Trump’s awakening to virus realities a huge step to calm markets
Never the term ‘relief rally’ was more appropriate than for Friday’s US stock market rebound as investors were heartened by Trump’s climb-down from his previous stance that the Covid-19 virus was not a serious matter. By declaring a national emergency, the US president announced a series of measures to enhance testing procedures to regain some control of the narrative in this crucial election year as many states and businesses had already beaten him to it and had called off conferences, public and sporting events, discouraging big gatherings and implementing stricter work-from-home regimes to try to contain the virus.
Encouraged by the stock market’s reaction, Trump went a step further later after market close by pledging his full support for the proposed House bill, Families First Coronavirus Response Act, introduced by Democrats. The bill pledges free testing for those in need, emergency unemployment insurance funds, requiring businesses to allow paid sick leave, loan payment relief for federally insured mortgages as well as emergency mortgage and rental assistance, grants for small businesses, funding for public transportation, increased food budgets for the poor and schools and emergency aid to colleges.
At the time of writing this publication, it was unclear how many of these proposals which were initially rejected by the Republican-dominated US Senate will eventually be passed into law. Nevertheless, we believe the bill once approved should go a long way in addressing the woefully inadequate US medical coverage for over 50mn uninsured and underinsured citizens. Come what may, this promises to be the biggest and most meaningful bipartisan law to be passed under the Trump administration.
Although by now the virus seems to have established a firm foothold in the US which we believe could become the biggest hot-spot in numbers of infected and could even overtake China in official cases, Trump Administration’s capitulation to the stark realities facing the nation should establish a more solid floor for global stock markets, at least in the shorter term. We also believe the latest US moves will also jolt other notably complacent governments in taking bolder actions including those in UK as well as in Japan which we have been highly critical of as PM Abe has also dithered for months to put proper containment measures in place for the sake of keeping Japan’s summer Olympics hopes alive.
Our strategy remains focused on buying secular growth names in tech
With key global central banks having also been supportive in their liquidity injections and by more accommodative monetary measures in pre-empting any financial system fall-out from recent market moves, and with a huge institutional investors’ cash pile sitting on the sidelines waiting to be deployed, we have been increasing our list of buy calls in the past week while suggesting covering short positions in names more related to the virus fallout which we had quickly identified since late January in providing some downside protection.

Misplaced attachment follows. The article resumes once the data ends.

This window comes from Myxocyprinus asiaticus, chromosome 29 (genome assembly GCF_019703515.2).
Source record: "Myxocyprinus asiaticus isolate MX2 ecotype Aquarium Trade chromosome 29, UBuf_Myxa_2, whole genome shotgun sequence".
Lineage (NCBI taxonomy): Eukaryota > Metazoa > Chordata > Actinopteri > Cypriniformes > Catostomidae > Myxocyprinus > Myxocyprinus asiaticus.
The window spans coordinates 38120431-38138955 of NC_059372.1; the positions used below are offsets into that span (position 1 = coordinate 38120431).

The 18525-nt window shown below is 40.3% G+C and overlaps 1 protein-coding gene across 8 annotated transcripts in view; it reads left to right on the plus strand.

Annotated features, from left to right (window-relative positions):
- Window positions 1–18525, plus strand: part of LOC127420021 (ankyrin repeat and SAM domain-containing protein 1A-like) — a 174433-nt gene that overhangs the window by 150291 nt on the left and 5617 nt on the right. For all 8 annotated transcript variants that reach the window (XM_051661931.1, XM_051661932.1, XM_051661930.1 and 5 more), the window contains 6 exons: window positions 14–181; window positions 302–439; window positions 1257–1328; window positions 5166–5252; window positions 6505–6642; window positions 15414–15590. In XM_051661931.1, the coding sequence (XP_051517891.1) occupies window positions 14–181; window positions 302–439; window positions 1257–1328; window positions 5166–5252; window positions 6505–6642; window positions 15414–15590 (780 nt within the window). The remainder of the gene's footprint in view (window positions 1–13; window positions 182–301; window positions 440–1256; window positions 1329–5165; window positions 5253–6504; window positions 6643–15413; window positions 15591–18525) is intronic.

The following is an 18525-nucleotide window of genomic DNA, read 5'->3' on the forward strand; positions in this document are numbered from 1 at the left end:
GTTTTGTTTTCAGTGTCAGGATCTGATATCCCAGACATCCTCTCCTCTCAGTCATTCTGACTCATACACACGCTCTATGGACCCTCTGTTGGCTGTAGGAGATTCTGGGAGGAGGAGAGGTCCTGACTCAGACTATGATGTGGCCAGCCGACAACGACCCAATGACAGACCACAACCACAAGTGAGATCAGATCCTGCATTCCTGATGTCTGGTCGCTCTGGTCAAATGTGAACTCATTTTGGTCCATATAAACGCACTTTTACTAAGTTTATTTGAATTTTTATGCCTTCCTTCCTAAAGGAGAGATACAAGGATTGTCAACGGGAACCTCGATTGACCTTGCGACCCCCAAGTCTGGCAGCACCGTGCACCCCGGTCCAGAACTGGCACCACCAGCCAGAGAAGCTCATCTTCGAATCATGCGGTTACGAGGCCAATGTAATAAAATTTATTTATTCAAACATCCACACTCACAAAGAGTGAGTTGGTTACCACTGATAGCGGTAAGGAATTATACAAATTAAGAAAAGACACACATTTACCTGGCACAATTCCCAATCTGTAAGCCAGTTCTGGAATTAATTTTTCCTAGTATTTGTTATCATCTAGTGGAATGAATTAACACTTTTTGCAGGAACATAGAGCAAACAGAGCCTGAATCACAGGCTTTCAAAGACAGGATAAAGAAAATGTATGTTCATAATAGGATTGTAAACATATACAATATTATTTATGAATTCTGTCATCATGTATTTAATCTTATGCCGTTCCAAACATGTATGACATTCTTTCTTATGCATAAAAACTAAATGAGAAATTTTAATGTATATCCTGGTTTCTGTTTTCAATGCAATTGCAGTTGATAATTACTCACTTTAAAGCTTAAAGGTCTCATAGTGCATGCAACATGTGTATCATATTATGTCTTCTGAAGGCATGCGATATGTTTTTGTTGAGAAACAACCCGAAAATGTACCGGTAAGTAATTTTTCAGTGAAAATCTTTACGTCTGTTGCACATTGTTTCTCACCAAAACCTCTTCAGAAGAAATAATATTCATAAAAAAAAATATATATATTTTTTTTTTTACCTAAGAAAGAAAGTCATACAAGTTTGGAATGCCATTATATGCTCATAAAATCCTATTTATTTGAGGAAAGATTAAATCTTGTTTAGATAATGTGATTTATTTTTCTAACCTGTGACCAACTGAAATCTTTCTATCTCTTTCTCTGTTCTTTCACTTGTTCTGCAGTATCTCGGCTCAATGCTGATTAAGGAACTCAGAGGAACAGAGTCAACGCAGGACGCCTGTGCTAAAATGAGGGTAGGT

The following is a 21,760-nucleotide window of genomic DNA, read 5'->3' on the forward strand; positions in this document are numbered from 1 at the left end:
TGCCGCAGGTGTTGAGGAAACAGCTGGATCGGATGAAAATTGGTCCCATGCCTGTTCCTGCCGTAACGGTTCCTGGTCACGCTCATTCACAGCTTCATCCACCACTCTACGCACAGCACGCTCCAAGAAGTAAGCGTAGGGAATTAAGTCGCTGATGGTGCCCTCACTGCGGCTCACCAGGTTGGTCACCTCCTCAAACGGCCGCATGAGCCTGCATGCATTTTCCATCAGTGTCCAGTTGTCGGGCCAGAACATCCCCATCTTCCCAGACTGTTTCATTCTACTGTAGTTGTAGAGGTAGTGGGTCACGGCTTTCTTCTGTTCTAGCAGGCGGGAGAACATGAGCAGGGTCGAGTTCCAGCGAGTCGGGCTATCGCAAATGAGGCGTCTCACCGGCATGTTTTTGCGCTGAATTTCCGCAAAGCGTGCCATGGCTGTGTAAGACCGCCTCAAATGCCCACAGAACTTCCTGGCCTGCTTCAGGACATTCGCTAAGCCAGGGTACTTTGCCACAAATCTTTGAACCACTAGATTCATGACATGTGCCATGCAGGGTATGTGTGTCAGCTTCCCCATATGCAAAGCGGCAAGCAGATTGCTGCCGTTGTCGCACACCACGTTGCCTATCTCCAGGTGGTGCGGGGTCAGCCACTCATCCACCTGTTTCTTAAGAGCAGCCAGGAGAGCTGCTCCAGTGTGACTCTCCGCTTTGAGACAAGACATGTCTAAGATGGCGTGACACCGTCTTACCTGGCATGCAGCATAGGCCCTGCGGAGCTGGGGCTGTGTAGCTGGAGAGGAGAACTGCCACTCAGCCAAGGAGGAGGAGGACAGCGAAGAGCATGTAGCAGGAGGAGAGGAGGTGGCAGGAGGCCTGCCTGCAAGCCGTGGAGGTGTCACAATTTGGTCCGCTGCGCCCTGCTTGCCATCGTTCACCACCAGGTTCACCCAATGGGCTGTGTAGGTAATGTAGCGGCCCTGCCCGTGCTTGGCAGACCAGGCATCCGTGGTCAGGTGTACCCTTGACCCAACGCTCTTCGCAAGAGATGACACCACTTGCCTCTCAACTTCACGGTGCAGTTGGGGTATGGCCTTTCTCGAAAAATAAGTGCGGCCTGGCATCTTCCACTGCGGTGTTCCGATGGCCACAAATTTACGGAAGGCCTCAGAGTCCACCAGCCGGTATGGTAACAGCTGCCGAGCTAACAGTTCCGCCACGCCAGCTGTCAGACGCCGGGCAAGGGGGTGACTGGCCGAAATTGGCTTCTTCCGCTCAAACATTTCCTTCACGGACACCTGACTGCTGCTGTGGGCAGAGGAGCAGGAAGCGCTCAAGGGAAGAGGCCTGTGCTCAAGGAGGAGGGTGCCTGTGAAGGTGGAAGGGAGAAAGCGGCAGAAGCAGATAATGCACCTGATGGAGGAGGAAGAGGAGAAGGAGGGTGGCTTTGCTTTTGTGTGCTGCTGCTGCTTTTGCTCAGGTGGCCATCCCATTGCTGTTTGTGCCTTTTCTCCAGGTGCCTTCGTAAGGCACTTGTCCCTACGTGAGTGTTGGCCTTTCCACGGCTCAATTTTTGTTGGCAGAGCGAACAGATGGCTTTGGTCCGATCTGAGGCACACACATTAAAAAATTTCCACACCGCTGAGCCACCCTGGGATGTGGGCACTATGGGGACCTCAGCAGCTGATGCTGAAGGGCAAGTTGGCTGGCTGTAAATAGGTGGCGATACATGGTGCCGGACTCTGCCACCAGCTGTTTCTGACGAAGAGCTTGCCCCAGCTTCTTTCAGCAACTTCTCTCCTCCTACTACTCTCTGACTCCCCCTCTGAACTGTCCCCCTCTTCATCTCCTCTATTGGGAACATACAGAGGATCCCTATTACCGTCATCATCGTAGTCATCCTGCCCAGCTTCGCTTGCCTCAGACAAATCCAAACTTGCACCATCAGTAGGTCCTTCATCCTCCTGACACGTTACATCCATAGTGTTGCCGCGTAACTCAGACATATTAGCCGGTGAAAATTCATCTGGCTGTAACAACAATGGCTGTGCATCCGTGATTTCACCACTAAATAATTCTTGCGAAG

As always, we look to the US market for clues in how we position our calls in Japan’s stock market in the coming few weeks. We think we have passed the panic phase of forced deleveraging and liquidations that have led to most recent plunge in stock prices and have entered a more calmer phase of price discovery. We continue to suggest selectively buying secular growth names into their recent sharp share price corrections, namely those in the technology segment which we believe look to come out of this sharp economic downturn far more unscathed than many other industries.
Although we believe that the current demand shock will inevitably tip world’s biggest economies into a short-term recession, especially as the latest measures proposed to contain the virus will only hurt growth outlook even more, we think this year’s inevitable corporate earnings plunge have been generally factored in by now. With dubious v-shaped recovery scenarios having been largely abandoned by market strategists, we suspect investors will now be looking for indications of how quickly vaccines and other treatments will be made available to help normalise public behaviour which will prove crucial to next term’s recovery trajectory.
All eyes will now be on China which seems to have largely contained the spread of the virus for now with its draconian measures of city lockdowns and mandated quarantines. With its nation finally going back to work, it is only natural that we should see some spike in numbers of those infected. However, if this spike proves manageable which we suspect it will be as authorities are fully aware of the risks involved in cranking up the factories again, we think the markets will be reacting more positively to the containment program there as life goes back to some degree of normalcy.